Currently viewing the category: "Snout Moth Caterpillars"

Genista Caterpillar
I found your website checking on the Genista caterpillar. I’ve attached two pictures of them on the Lupinus diffusus in Polk County, Florida. I had sent the pictures to an Entomology Dept. at University of Florida for an ID. I read with interest your posting of the caterpillar on another plant.
Paul Eisenbrown

Hi Paul,
Thanks for sending the photos. Genista Caterpillars are not very common online.

hairy green caterpillars on sophora tomentosa
These hairy green caterpillars were on a necklace-pod plant (sophora tomentosa) in Vero Beach, FL which is mid-way up the Atlantic coast of Florida (at the northern limit of the tropical zone). The cats are about 1 1/2 inches long. Since the photo was taken one of them has pupated in a cocoon on the underside of a necklace-pod leaf. Your ID help is really appreciated. I can’t find any references which show necklace-pod as a host plant for any butterflies or moths and haven’t been able to find a match to the caterpillar on the internet.
Keep up the good work and thanks for your help!
Kathleen Scott

Ed. Note: Before we could identify Kathleen’s caterpillars, she wrote back with the following information.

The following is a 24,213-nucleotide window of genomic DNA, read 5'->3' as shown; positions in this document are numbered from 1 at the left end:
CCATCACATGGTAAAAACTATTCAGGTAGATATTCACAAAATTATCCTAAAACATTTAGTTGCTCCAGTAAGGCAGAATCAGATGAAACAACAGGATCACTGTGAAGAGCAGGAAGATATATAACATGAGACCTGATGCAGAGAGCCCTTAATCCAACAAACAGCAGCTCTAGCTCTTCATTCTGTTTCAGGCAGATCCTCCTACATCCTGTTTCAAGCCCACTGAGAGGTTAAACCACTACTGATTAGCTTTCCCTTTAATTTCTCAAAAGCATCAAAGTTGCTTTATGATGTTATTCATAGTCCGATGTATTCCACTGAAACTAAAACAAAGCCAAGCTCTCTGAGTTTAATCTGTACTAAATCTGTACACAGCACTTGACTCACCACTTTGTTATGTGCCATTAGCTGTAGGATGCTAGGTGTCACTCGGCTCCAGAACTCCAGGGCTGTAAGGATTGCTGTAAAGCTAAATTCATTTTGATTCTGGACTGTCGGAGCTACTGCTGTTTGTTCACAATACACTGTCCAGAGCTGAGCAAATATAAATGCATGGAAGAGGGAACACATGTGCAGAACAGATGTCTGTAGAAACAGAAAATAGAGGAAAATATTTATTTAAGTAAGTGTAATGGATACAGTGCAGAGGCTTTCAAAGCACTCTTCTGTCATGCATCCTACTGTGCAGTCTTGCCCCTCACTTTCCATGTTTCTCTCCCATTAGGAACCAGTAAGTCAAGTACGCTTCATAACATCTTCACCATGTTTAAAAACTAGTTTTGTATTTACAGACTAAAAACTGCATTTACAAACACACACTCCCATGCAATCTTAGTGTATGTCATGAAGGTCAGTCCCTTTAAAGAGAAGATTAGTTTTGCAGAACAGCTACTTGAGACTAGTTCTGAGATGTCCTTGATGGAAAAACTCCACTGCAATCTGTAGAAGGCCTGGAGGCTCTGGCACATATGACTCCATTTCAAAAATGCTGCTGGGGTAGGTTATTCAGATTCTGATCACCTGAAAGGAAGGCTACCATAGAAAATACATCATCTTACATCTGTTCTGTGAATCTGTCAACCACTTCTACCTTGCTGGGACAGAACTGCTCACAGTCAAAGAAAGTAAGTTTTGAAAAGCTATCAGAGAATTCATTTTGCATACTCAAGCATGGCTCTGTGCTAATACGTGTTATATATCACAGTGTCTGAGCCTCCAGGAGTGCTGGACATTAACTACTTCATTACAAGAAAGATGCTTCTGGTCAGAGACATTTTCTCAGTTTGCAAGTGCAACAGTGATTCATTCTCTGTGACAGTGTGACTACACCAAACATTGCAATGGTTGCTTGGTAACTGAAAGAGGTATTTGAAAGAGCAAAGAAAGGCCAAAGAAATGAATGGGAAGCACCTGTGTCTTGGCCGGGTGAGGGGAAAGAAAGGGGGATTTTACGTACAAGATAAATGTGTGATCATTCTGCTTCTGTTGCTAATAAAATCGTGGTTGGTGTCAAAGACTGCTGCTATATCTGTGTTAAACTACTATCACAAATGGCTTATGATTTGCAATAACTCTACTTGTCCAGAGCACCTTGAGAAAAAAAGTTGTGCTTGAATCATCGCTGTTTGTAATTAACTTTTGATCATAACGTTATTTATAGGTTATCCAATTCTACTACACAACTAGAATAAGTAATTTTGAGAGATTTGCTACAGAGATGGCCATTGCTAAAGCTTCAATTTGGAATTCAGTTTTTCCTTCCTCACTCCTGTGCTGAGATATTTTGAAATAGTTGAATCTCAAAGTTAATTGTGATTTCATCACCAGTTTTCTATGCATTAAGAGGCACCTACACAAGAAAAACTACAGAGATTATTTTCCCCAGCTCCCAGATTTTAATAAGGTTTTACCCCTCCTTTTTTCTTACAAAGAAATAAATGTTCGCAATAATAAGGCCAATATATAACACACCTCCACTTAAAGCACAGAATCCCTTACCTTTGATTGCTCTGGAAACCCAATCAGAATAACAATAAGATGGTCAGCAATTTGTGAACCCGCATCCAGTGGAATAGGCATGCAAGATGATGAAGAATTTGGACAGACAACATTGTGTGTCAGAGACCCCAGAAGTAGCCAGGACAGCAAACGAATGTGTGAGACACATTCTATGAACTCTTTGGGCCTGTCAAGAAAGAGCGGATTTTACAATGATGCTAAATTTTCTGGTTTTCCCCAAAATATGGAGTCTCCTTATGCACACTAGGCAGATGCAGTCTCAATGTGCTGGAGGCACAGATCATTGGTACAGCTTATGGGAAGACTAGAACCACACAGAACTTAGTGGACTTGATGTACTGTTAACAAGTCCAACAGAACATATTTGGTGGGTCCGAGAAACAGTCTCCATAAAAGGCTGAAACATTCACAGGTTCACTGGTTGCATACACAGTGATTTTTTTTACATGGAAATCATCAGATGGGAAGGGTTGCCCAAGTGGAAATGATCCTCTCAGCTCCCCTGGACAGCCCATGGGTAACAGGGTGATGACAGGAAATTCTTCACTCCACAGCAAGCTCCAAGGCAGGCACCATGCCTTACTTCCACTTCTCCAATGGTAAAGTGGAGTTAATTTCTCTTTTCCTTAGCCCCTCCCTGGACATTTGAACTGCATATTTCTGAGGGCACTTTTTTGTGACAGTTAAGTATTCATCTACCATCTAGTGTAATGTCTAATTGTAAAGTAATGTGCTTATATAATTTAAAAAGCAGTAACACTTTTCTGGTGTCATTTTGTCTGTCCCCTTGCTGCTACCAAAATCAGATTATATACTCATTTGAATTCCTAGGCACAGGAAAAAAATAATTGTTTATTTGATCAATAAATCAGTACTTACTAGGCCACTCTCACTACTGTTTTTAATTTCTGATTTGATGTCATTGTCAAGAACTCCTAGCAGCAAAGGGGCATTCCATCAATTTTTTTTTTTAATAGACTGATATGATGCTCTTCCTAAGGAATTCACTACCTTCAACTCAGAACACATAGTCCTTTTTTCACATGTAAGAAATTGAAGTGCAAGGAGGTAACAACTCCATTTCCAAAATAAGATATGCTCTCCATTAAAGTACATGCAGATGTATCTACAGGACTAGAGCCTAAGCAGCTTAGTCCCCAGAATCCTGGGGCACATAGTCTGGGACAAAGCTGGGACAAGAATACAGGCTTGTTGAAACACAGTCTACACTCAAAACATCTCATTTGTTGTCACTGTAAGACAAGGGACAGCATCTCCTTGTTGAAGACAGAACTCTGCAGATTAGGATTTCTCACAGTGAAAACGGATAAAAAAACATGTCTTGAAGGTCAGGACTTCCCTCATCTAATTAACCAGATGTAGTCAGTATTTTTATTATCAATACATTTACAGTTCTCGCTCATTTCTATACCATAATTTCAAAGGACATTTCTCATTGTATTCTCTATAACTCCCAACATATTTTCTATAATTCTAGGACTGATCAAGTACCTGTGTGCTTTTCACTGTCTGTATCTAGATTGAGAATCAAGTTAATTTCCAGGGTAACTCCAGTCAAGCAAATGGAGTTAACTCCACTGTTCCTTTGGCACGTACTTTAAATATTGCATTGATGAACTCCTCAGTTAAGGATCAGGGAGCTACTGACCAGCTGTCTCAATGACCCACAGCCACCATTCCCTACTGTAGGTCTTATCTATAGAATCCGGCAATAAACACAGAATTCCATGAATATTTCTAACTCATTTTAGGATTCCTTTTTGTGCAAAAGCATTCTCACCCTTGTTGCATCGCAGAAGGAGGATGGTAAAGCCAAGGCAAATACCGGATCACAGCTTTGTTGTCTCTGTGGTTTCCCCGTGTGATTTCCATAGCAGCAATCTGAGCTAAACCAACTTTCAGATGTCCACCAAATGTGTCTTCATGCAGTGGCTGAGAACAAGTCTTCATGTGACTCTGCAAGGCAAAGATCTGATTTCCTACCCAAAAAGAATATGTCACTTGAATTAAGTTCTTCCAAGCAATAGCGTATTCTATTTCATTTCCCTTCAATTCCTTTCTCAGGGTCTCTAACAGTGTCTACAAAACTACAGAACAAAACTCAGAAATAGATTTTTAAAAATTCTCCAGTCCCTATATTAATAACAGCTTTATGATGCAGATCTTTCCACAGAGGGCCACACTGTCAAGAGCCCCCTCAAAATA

Thank you so much! Unfortunately I didn’t collect the pupa. It is no longer on the plant and I didn’t find any others (of course the cats might have crawled off to pupate in other places). I continued to search the internet and finally got an identification. I’m sorry to be late in telling you. When I went back to your site to let you know there was an odd error message about the site being offline because it had exceeded its allowed number of hits. It slipped my mind to try again later, I apologise. You offer a great assistance to the public and are a wonderful resource.
The caterpillar is a Genista Caterpillar, Uresiphita (=Tholeria) reversalis (Guenee) (Lepidoptera: Pyralidae). The references I found for it were about Arizona, Texas and the Pacific Northwest. In Texas it feeds on mountain laurel, crape myrtle, honeysuckle & laburnum. Other references said that it’s one of the few predators of Scotch Broom, an invasive exotic (legume family) in the Pacific Northwest. Apparently the caterpillar absorbs alkaloids from its host plants & is then unpalatable to predators. The following site states that the caterpillar is in the web-worm family and destructive to trees in Texas. I was very puzzled that I couldn’t find any data relating to the caterpillar as a pest for necklace pod. The moth must be uncommon to Florida. I don’t know how it would have gotten here but maybe there is Necklace pod is also in the legume family so that may be the connection. Necklace pod seeds contain an alkaloid that’s poisonous so maybe the leaves have some too. There appear to be few natural predators (I think the wolf spider is one) for this caterpillar due to the alkaloid absorption. Thank you for your searching and your thoughtfulness in sending the update. Warmly,
Kathleen Scott